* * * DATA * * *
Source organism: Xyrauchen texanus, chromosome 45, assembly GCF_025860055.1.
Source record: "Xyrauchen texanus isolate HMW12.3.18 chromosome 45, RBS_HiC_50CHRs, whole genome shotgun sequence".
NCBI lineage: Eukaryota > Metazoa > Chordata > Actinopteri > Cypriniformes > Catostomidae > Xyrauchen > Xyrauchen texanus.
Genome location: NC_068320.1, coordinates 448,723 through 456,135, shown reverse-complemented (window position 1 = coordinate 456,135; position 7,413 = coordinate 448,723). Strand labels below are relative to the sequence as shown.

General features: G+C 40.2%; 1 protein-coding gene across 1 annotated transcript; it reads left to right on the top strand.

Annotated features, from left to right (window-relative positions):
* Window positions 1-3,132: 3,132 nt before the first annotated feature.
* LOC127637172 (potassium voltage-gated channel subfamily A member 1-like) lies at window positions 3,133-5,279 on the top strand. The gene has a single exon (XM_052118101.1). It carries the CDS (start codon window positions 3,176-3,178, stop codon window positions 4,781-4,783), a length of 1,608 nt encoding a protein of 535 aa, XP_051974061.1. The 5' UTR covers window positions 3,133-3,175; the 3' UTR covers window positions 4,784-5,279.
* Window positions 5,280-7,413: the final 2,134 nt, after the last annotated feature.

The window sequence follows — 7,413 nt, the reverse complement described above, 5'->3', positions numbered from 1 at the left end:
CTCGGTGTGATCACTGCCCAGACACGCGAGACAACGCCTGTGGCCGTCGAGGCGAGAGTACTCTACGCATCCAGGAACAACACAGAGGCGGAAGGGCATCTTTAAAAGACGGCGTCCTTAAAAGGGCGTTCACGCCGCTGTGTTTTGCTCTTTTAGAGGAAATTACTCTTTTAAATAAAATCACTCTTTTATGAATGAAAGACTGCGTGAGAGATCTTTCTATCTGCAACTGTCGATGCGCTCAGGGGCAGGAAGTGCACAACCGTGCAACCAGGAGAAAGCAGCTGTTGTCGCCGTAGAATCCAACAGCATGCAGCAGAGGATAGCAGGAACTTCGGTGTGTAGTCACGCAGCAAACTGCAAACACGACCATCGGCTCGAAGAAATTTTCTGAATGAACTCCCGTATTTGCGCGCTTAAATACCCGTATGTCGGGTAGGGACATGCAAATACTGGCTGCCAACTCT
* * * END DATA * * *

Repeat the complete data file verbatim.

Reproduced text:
Source organism: Xyrauchen texanus, chromosome 45, assembly GCF_025860055.1.
Source record: "Xyrauchen texanus isolate HMW12.3.18 chromosome 45, RBS_HiC_50CHRs, whole genome shotgun sequence".
NCBI lineage: Eukaryota > Metazoa > Chordata > Actinopteri > Cypriniformes > Catostomidae > Xyrauchen > Xyrauchen texanus.
Genome location: NC_068320.1, coordinates 448,723 through 456,135, shown reverse-complemented (window position 1 = coordinate 456,135; position 7,413 = coordinate 448,723). Strand labels below are relative to the sequence as shown.

General features: G+C 40.2%; 1 protein-coding gene across 1 annotated transcript; it reads left to right on the top strand.

Annotated features, from left to right (window-relative positions):
* Window positions 1-3,132: 3,132 nt before the first annotated feature.
* LOC127637172 (potassium voltage-gated channel subfamily A member 1-like) lies at window positions 3,133-5,279 on the top strand. The gene has a single exon (XM_052118101.1). It carries the CDS (start codon window positions 3,176-3,178, stop codon window positions 4,781-4,783), a length of 1,608 nt encoding a protein of 535 aa, XP_051974061.1. The 5' UTR covers window positions 3,133-3,175; the 3' UTR covers window positions 4,784-5,279.
* Window positions 5,280-7,413: the final 2,134 nt, after the last annotated feature.

The window sequence follows — 7,413 nt, the reverse complement described above, 5'->3', positions numbered from 1 at the left end:
CTCGGTGTGATCACTGCCCAGACACGCGAGACAACGCCTGTGGCCGTCGAGGCGAGAGTACTCTACGCATCCAGGAACAACACAGAGGCGGAAGGGCATCTTTAAAAGACGGCGTCCTTAAAAGGGCGTTCACGCCGCTGTGTTTTGCTCTTTTAGAGGAAATTACTCTTTTAAATAAAATCACTCTTTTATGAATGAAAGACTGCGTGAGAGATCTTTCTATCTGCAACTGTCGATGCGCTCAGGGGCAGGAAGTGCACAACCGTGCAACCAGGAGAAAGCAGCTGTTGTCGCCGTAGAATCCAACAGCATGCAGCAGAGGATAGCAGGAACTTCGGTGTGTAGTCACGCAGCAAACTGCAAACACGACCATCGGCTCGAAGAAATTTTCTGAATGAACTCCCGTATTTGCGCGCTTAAATACCCGTATGTCGGGTAGGGACATGCAAATACTGGCTGCCAACTCT